# Math Help - Tangent to the curve from a parametric equation

1. ## Tangent to the curve from a parametric equation

Hello,

I've got this question I've been labouring over.

The parametric equations of a curve are : x = 1 + 2sin^2Ɵ, y = 4tanƟ.
From a previous question I found dy/dx to be 1 / (sinƟcos^3Ɵ).

Now it says

"Find the equation of the tangent to the curve at the point where Ɵ = π/4, giving your answer in the form y = mx + c.
So what I did was first try get a value for x and y by plugging in π/4 in the parametric equations.

x = 1 + (sin/4)^2
x = 1.00

y = 4tan(π/4)
y = 0.05

Then I put in π/4 into the dy/dx equation.

1 / (sinπ/4)((cosπ/4)^3)
= 72.95

Using the point-slope rule:

y - y1 = m(x - x1)
y - 0.05 = 72.95(x - 1)
y = 72.95x - 72.95 + 0.05
y = 72.95x + 73

According to the mark scheme, that is WAY off, as their answer is y = 4x - 4. Where did I go wrong? Sorry if this is in the wrong category.

2. ## Re: Tangent to the curve from a parametric equation

You made several computational mistakes. Were you using a calculator perhaps? This problem should be solved without one.

When $\theta = \pi/4$:
$x(\theta) = x(\pi/4) = 1+2\sin^2(\pi/4) = 1 + 2 \left(\frac{\sqrt{2}}{2}\right)^2 = 1 + 2\left(\frac{2}{4}\right) = 1 + 1 = 2$.

$y(\theta) = y(\pi/4) = 4\tan(\pi/4) = 4(1) = 4$.

$\frac{dy}{dx}(\theta) = \frac{dy}{dx}(\pi/4) = \frac{1}{(\sin(\pi/4)\cos^3(\pi/4)} = \frac{1}{(\sqrt{2}/2)(\sqrt{2}/2)^3}$.

$= \frac{1}{(\sqrt{2}/2)^4} = \frac{1}{(\sqrt{16}/16)} = \frac{1}{(4/16)} = \frac{1}{(1/4)} = 4$.

So when $\theta = \pi/4$, it's at the point $(2, 4)$ and has tangent line of slope $4$.

3. ## Re: Tangent to the curve from a parametric equation

Wow, you lost me.

How did you get from $2\sin^2(\pi/4)$ to $2 \left(\frac{\sqrt{2}}{2}\right)^2$ ?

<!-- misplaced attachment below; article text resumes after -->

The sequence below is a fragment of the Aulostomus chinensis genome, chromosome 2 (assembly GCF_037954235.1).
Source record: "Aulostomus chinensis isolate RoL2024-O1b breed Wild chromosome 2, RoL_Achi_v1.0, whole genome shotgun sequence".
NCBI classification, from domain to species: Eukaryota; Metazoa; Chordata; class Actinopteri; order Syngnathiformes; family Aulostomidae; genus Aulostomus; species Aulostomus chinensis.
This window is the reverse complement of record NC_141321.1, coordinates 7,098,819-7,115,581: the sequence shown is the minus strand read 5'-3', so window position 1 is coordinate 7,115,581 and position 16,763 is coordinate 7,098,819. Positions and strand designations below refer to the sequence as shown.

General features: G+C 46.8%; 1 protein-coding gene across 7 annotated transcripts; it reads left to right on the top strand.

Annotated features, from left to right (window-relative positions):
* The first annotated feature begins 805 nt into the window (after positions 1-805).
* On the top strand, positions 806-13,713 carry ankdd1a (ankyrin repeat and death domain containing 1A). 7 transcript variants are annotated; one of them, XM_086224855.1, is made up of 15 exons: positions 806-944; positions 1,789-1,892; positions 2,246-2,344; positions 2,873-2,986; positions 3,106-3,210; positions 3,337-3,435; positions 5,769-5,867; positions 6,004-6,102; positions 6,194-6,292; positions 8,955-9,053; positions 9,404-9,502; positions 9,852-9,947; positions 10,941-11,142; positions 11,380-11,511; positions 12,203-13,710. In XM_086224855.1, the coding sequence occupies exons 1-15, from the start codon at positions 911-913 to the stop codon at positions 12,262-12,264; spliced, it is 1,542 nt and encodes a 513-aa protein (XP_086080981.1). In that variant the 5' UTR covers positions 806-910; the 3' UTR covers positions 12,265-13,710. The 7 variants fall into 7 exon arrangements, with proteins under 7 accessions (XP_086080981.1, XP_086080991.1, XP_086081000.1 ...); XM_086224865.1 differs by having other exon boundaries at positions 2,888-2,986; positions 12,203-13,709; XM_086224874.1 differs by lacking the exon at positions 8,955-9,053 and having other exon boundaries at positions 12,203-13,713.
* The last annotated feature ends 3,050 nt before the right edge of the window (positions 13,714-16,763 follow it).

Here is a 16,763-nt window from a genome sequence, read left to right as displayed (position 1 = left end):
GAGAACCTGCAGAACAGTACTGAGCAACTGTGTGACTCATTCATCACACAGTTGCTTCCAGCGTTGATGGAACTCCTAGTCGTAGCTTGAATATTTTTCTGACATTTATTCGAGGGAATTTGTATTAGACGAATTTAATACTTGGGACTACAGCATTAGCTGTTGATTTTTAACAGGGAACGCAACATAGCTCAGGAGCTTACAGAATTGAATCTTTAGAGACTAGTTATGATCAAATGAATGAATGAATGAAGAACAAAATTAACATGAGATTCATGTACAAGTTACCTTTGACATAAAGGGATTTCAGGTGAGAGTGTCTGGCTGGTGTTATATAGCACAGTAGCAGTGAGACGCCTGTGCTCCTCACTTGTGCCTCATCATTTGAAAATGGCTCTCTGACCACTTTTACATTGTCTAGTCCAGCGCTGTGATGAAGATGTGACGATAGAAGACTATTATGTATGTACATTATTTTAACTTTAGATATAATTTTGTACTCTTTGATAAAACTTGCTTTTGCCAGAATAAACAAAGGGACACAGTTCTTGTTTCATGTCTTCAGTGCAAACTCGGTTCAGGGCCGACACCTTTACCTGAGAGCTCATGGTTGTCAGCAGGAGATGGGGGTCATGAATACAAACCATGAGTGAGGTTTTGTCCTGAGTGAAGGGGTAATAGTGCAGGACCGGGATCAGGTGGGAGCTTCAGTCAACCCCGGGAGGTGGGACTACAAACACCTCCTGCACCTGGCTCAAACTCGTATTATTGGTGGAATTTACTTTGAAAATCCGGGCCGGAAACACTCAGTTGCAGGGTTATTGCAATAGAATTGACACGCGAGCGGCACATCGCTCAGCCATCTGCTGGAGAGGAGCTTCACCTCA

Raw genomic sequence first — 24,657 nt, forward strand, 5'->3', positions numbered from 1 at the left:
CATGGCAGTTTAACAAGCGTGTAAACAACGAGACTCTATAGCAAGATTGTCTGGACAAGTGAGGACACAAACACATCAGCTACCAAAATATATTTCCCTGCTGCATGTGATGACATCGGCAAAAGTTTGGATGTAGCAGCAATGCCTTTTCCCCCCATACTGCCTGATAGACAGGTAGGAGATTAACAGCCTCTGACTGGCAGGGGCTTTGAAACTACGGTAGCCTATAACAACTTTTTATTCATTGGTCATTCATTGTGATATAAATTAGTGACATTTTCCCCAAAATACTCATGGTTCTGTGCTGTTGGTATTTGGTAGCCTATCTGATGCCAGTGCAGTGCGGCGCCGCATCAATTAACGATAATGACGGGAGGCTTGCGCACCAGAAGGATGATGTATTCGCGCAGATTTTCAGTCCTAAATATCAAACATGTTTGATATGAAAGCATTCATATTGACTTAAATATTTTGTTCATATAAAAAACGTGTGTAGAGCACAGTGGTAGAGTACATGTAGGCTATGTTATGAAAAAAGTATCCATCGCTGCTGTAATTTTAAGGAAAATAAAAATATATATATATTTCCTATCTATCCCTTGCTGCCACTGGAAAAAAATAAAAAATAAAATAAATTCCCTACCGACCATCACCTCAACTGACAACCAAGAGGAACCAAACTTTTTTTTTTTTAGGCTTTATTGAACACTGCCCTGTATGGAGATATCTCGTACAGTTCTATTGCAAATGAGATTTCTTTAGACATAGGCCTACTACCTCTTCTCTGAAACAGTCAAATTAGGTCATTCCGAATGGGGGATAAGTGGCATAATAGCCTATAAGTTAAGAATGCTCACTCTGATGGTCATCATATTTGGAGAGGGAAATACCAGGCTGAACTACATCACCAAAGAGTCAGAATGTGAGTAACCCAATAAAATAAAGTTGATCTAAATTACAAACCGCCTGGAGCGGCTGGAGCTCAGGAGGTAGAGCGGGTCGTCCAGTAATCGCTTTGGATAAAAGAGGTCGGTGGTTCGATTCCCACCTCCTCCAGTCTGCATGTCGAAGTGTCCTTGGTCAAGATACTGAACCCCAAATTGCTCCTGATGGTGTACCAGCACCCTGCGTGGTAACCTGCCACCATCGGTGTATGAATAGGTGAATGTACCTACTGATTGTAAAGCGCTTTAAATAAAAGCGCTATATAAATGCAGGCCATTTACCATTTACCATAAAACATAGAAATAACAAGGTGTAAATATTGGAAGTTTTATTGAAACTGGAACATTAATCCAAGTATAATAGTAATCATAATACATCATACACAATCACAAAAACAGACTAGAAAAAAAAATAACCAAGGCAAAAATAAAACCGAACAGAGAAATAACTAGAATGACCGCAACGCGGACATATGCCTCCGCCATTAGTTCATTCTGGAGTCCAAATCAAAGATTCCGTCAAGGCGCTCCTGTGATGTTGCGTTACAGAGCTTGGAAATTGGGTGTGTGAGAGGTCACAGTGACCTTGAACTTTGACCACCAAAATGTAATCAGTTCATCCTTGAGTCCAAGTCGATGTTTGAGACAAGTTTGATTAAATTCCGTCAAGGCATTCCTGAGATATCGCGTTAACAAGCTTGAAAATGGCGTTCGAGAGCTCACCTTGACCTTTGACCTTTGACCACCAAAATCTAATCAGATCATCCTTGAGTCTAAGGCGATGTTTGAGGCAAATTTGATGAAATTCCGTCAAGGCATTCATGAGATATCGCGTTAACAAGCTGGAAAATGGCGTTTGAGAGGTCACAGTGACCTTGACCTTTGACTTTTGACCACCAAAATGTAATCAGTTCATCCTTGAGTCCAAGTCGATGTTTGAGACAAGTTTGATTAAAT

4. ## Re: Tangent to the curve from a parametric equation

Another approach to find the slope of the tangent line:

$\frac{dy}{dx}=\frac{dy}{d\theta}\cdot\frac{d\theta }{dx}=\left(4\sec^2(\theta) \right)\left(\frac{1}{2\sin(2\theta)} \right)=\frac{2\sec^2(\theta)}{\sin(2\theta)}$

Hence:

$\frac{dy}{dx}\left|_{\theta=\frac{\pi}{4}}=\frac{4 }{1}=4$

We could also eliminate the parameter $\theta$, to find the equivalent Cartesian equation:

$x=1+2\sin^2\left(\tan^{-1}\left(\frac{y}{4} \right) \right)=1+\frac{2y^2}{y^2+16}$

$xy^2+16x=3y^2+16$

Implicitly differentiate with respect to $x$:

$x\cdot2y\cdot\frac{dy}{dx}+y^2+16=6y\frac{dy}{dx}$

$\frac{dy}{dx}=\frac{y^2+16}{2y(3-x)}$

When $\theta=\frac{\pi}{4}$ we have $(x,y)=(2,4)$ hence, at this point, we have:

$\frac{dy}{dx}=\frac{4^2+16}{2\cdot4(3-2)}=\frac{32}{8}=4$

5. ## Re: Tangent to the curve from a parametric equation

Originally Posted by yorkey
Wow, you lost me.

How did you get from $2\sin^2(\pi/4)$ to $2 \left(\frac{\sqrt{2}}{2}\right)^2$ ?
It seems you don't know that $\sin(\pi/4) = \frac{\sqrt{2}}{2}$.

If that's so, then you don't understand some pretty basic trigonometry. If you're taking a calculus class, then that's going to cause you serious problems. I'd suggest you take measures - self-study, a tutor, whatever - to get caught up with trigonometry.

6. ## Re: Tangent to the curve from a parametric equation

The trigonometric rules in my textbook I know and understand. They are:

y = sinx
dy/dx = cosx

y = cosx
dy/dx = -sinx

y = tanx
dy/dx = sec^2x

But it seems that they've thrown me something they haven't taught me. I'm just asking what is that rule you're talking about. Is there a more general law for it?

7. ## Re: Tangent to the curve from a parametric equation

Originally Posted by yorkey
The trigonometric rules in my textbook I know and understand. They are:

y = sinx
dy/dx = cosx

y = cosx
dy/dx = -sinx

y = tanx
dy/dx = sec^2x

But it seems that they've thrown me something they haven't taught me. I'm just asking what is that rule you're talking about. Is there a more general law for it?
it's called the unit circle ... you're expected to have been exposed to it prior to enrolling in a calculus course.

8. ## Re: Tangent to the curve from a parametric equation

Right, I've got my work cut out for myself. Thanks for the help, everyone. :-)